Abstract

Purpose

The purpose of this paper is to examine how upstream social marketing can benefit from using social media commentary to identify cognitive biases. Using reactions to leading media/news publications/articles related to climate and energy policy in Australia, this paper aims to understand underlying community cognitive biases and their reasonings.

Design/methodology/approach

Social listening was used to gather community commentary about climate and energy policy in Australia. This allowed the coding of natural language data to determine underlying cognitive biases inherent in the community. In all, 2,700 Facebook comments were collected from 27 news articles dated between January 2018 and March 2020 using exportcomments.com. Team coding was used to ensure consistency in interpretation.

Findings

Nine key cognitive bias were noted, including, pessimism, just-world, confirmation, optimum, curse of knowledge, Dunning–Kruger, self-serving, concision and converge biases. Additionally, the authors report on the interactive nature of these biases. Right-leaning audiences are perceived to be willfully uninformed and motivated by self-interest; centric audiences want solutions based on common-sense for the common good; and left-leaning supporters of progressive climate change policy are typically pessimistic about the future of climate and energy policy in Australia. Impacts of powerful media organization shaping biases are also explored.

Research limitations/implications

Through a greater understanding of the types of cognitive biases, policy-makers are able to better design and execute influential upstream social marketing campaigns.

Originality/value

The study demonstrates that observing cognitive biases through social listening can assist upstream social marketing understand community biases and underlying reasonings towards climate and energy policy.

Details

Journal of Social Marketing, vol. 11 no. 4
Type: Research Article
ISSN: 2042-6763

Keywords

Article
Publication date: 14 January 2019

Tracy Tuten and Victor Perotti

The purpose of this study is to illustrate the influence of media coverage and sentiment about brands on user-generated content amplification and opinions expressed in…

6288

Abstract

Purpose

The purpose of this study is to illustrate the influence of media coverage and sentiment about brands on user-generated content amplification and opinions expressed in social media.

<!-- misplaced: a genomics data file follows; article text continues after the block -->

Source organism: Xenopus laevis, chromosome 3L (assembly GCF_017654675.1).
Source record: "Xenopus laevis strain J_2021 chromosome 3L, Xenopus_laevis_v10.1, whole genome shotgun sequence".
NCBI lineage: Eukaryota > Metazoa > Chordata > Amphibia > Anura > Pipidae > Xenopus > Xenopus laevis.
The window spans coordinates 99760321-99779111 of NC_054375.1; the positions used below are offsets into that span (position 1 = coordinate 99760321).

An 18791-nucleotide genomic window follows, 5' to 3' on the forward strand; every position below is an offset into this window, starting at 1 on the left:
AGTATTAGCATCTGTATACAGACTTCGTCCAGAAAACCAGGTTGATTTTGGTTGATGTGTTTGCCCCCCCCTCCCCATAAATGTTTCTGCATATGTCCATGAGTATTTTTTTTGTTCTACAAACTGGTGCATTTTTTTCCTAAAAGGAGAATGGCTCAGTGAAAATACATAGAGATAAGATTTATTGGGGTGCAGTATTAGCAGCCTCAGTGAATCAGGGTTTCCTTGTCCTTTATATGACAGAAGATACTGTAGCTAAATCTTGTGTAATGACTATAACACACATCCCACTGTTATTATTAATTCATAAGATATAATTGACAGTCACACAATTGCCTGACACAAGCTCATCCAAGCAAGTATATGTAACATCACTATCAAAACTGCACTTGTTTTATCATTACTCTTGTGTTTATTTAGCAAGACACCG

Design/methodology/approach

This study used a mixed-method approach, using a brand situation as a case example, including sentiment analysis of social media conversations and sentiment analysis of media coverage. This study tracks the diffusion of a false claim about the brand via online media coverage, subsequent spreading of the false claim via social media and the resulting impact on sentiment toward the brand.

Findings

The findings illustrate the influence of digital mass communication sources on the subsequent spread of information about a brand via social media channels and the impact of the social spread of false claims on brand sentiment. This study illustrates the value of social media listening and sentiment analysis for brands as an ongoing business practice.

Research limitations/implications

While it has long been known that media coverage is in part subsequently diffused through individual sharing, this study reveals the potential for media sentiment to influence sentiment toward a brand. It also illustrates the potential harm brands face when false information is spread via media coverage and subsequently through social media posts and conversations. How brands can most effectively correct false brand beliefs and recover from negative sentiment related to false claims is an area for future research.

Practical implications

This study suggests that brands are wise to use sentiment analysis as part of their evaluation of earned media coverage from news organizations and to use social listening as an alert system and sentiment analysis to assess impact on attitudes toward the brand. These steps should become part of a brand’s social media management process.

Social implications